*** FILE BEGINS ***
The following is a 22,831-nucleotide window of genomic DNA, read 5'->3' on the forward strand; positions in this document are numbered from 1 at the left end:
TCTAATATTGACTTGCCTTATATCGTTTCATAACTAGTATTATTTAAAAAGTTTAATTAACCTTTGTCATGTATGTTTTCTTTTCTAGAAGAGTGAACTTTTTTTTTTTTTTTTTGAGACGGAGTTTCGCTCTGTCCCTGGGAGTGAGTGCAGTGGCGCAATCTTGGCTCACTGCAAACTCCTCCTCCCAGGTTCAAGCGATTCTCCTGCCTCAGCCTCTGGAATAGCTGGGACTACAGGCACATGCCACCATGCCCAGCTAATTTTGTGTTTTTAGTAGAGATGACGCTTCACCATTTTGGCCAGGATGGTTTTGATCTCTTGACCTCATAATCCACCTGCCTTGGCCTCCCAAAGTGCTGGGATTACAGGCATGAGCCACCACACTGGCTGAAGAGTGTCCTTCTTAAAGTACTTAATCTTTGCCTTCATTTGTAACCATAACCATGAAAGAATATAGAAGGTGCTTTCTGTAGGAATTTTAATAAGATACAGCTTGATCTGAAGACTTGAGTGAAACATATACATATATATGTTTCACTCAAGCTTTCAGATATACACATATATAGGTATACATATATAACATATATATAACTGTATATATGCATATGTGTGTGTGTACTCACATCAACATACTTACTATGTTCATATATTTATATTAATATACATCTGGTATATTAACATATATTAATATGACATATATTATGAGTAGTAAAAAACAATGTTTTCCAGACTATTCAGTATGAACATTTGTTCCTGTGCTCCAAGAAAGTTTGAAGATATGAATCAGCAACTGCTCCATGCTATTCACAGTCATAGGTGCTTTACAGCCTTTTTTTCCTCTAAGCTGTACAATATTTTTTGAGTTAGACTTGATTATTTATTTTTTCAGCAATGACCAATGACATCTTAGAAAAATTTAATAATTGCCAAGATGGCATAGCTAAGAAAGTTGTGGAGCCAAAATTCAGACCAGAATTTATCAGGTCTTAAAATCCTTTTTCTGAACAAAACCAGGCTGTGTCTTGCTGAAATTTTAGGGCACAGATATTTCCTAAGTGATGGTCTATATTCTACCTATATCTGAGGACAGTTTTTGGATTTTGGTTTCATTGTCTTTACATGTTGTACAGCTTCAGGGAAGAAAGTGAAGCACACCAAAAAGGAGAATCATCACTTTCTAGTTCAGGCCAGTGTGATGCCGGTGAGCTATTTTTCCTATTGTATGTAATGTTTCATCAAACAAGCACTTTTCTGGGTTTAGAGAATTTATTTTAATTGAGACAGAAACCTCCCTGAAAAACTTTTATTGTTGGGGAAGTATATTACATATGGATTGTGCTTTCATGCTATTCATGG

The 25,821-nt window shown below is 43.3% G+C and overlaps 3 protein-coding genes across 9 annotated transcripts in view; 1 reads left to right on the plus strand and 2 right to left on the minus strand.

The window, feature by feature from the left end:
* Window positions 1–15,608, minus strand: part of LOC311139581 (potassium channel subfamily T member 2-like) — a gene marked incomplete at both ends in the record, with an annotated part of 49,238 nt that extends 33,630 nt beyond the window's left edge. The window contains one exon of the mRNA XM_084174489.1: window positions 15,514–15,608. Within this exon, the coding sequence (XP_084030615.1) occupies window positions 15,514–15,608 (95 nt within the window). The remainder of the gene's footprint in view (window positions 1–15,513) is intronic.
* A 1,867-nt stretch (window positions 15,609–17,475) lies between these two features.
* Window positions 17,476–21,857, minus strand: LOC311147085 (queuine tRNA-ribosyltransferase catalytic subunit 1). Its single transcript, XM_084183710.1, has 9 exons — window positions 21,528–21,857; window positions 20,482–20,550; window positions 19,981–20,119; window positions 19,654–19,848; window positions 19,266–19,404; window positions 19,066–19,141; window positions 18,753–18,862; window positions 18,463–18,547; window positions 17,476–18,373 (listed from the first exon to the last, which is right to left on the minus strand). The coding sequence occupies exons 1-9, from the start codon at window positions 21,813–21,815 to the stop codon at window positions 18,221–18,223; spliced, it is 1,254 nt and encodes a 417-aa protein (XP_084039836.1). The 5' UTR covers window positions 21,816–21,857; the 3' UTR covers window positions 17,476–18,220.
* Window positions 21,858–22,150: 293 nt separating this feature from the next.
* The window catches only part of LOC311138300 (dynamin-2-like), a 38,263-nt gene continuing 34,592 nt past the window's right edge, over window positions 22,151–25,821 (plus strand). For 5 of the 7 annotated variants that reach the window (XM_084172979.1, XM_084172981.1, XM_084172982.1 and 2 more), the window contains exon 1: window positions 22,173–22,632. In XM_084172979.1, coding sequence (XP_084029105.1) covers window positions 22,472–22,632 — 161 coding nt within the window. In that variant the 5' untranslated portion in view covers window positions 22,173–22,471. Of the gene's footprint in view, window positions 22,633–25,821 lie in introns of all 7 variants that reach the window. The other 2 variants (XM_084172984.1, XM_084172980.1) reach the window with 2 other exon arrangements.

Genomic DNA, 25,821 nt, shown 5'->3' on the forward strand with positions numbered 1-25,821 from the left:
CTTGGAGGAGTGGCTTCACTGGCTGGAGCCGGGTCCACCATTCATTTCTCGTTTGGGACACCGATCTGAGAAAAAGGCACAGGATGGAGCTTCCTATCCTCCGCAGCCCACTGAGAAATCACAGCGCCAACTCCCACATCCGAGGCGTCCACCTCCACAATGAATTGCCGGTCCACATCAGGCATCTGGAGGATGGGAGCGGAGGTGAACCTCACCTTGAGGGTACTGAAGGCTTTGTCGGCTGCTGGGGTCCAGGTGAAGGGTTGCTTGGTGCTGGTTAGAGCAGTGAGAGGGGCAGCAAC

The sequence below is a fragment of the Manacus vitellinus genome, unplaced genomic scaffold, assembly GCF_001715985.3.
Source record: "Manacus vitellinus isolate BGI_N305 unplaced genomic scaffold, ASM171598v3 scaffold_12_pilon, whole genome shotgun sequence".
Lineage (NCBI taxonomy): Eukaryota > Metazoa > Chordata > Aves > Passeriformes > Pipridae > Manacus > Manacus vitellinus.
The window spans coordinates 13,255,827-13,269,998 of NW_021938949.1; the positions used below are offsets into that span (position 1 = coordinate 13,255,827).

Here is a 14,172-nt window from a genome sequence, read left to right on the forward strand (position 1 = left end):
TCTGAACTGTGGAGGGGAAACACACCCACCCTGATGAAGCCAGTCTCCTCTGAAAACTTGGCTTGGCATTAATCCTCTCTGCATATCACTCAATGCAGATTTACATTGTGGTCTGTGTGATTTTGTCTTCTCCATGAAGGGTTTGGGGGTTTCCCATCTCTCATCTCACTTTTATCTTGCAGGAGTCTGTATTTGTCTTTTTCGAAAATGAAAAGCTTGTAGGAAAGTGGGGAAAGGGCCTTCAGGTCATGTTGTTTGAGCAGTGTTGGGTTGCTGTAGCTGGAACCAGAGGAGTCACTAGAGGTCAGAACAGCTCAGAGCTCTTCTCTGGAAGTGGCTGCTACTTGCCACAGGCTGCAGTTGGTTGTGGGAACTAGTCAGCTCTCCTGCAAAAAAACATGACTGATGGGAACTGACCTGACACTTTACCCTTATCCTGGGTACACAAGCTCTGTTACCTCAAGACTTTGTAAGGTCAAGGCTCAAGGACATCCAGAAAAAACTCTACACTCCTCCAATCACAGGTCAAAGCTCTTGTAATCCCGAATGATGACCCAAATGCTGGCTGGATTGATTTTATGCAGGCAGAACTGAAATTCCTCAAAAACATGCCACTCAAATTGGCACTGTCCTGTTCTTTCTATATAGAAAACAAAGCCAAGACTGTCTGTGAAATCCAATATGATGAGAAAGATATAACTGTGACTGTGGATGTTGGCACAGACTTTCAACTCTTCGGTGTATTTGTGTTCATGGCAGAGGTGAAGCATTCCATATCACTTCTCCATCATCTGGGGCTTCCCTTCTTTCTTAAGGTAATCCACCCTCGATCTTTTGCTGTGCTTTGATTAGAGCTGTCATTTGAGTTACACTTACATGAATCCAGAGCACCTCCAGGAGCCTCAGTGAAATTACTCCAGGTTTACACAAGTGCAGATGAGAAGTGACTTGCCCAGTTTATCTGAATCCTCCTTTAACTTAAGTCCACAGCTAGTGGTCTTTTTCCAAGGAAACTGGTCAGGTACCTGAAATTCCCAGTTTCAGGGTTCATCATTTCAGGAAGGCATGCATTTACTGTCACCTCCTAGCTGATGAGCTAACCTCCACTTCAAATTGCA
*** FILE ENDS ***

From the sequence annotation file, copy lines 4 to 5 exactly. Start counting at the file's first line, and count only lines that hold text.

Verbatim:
The window, feature by feature from the left end:
* Window positions 1–15,608, minus strand: part of LOC311139581 (potassium channel subfamily T member 2-like) — a gene marked incomplete at both ends in the record, with an annotated part of 49,238 nt that extends 33,630 nt beyond the window's left edge. The window contains one exon of the mRNA XM_084174489.1: window positions 15,514–15,608. Within this exon, the coding sequence (XP_084030615.1) occupies window positions 15,514–15,608 (95 nt within the window). The remainder of the gene's footprint in view (window positions 1–15,513) is intronic.